Otherwise, Tufts is enjoyable host and I found myself laughing at the reactions of the people he interviewed since one of my best friends growing up was Mormon and he was just a nerd like me. Tufts showed us that Mormons can be stereotyped but often the stereotypes are to their benefit. Almost everyone thought that Mormons were “good people.” The danger here is that good people can believe bad things or outright lies and being good doesn’t determine truth. Some atheists can be downright nasty, but what they’re saying can be completely true. We shouldn’t confuse a nice personality for truth.

As I recall from the film, there was only one person who came close to the weirdness of Mormonism when she said something to the extent that Mormons believe they can rule their own planet. That is true. If you want a primer in Mormon beliefs start with The Thinking Atheist’s video on the subject done with a little humor. As you read about Mormon history you realize it’s just a guy who made up a religion that was successful because of its persistence. The Mormon culture itself is very attractive due to that “clean cut” image, but when something is not true and you begin to see the holes appear  it becomes dissatisfying. Christianity is harder to decipher due to its age and has the same problem of truth. Mormonism is relatively easy to decipher, but once you’re in it, it’s hard to leave that culture.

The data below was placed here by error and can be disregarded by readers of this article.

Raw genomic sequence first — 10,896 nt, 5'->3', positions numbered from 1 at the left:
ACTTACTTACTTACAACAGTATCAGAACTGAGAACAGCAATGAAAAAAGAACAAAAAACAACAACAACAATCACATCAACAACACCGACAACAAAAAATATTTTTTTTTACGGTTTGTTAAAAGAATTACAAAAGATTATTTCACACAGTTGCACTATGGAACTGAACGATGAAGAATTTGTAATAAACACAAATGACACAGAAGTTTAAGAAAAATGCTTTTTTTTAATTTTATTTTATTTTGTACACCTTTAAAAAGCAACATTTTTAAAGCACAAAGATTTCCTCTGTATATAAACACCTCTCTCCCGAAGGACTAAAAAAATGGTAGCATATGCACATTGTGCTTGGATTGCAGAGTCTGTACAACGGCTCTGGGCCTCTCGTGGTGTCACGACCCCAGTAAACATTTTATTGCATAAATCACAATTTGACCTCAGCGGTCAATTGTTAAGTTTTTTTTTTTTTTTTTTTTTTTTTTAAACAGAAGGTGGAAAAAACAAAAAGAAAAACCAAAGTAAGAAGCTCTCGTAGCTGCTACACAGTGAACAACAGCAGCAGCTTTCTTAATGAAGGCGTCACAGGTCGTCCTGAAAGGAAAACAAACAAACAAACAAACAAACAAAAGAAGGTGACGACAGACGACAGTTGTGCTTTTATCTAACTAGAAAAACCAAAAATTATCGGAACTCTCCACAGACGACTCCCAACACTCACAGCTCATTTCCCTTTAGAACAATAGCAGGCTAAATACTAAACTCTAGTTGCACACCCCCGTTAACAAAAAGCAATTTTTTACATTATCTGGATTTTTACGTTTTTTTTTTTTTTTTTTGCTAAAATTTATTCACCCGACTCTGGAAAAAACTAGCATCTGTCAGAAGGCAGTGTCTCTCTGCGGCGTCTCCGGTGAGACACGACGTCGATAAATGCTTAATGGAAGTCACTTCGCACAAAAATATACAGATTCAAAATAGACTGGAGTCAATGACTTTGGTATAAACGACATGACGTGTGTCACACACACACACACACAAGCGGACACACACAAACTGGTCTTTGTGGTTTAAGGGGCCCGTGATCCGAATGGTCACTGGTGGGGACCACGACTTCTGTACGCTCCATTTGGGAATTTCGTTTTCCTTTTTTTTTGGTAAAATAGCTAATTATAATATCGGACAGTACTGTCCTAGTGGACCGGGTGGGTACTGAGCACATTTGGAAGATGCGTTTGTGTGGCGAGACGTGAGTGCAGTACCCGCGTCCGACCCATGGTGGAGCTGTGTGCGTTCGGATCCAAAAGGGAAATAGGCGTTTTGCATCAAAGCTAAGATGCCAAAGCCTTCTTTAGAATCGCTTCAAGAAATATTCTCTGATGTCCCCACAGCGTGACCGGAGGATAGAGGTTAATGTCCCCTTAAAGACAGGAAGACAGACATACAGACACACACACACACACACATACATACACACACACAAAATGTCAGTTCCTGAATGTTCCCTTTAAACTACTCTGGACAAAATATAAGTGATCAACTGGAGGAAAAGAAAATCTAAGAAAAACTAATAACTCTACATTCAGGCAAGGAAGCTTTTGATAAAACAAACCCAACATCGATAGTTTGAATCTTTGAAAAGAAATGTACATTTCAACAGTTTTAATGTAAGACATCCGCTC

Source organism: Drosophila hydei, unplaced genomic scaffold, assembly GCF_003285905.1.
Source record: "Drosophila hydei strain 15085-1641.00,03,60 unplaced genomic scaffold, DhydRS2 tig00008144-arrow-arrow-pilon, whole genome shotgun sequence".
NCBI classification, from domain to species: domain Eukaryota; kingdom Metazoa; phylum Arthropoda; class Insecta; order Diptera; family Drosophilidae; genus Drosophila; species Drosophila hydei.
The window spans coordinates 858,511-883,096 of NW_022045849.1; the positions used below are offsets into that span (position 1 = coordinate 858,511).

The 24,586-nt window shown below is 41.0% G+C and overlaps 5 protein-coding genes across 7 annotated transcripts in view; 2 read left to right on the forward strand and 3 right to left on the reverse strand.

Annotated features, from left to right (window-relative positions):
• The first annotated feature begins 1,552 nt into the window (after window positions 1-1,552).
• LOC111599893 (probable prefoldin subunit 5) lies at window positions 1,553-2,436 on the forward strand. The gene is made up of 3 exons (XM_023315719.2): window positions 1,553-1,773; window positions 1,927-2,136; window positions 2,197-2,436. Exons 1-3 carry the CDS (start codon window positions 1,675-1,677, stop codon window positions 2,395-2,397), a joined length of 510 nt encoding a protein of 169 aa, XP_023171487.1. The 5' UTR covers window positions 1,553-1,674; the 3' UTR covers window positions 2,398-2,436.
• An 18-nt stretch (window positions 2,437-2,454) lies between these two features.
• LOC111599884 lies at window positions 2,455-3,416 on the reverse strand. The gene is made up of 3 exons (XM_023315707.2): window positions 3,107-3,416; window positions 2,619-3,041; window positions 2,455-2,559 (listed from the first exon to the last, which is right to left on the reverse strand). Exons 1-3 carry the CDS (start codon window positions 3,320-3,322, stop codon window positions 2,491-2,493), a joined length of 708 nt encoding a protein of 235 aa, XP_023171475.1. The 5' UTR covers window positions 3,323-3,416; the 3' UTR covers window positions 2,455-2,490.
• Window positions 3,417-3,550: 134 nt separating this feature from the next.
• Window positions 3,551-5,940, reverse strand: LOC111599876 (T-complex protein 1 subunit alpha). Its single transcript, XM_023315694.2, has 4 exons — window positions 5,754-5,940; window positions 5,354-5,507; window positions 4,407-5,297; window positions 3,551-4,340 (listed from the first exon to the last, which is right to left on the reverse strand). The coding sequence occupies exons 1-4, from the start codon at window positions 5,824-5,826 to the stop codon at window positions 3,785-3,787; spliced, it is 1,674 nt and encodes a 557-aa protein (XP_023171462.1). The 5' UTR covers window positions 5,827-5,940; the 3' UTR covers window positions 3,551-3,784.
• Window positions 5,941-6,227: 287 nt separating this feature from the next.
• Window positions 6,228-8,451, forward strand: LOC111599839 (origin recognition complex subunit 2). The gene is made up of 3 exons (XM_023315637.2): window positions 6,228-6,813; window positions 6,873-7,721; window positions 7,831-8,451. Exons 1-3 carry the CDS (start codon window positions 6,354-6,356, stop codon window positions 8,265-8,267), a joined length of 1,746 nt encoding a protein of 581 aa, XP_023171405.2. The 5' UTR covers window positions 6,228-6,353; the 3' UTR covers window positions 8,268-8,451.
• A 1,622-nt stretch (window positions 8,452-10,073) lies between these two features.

I know any Mormons reading this are going to say I’m being biased for calling American Mormon propaganda, but it is a fair evaluation. If the documentary was complete it would explore more than just “man-on-the-street” interviews. We would get background information on the history of public perception of Mormonism including Mormon bigotry and Christian views of Mormonism as I know from growing up Christian there is a whole field of books, lectures, videos and other related media dedicated to proving that Mormonism is not Christian and that it is a cult. Christians are still actively against Mormonism even as inroads are being made into the American public as a whole.  I’m not sure it’s even fair to call Mormonism a cult by now as it is in the mainstream (Christianity was once a cult too) though technically we can call it that. Religions tend to lose cult status once they achieve acceptance by the public at large. Mormonism is certainly succeeding.

What American Mormon proves simply is that Mormons have a sense of humor and can be self-deprecating in how they are viewed. There’s more to the story though…

One thought on “‘American Mormon’ Documentary Review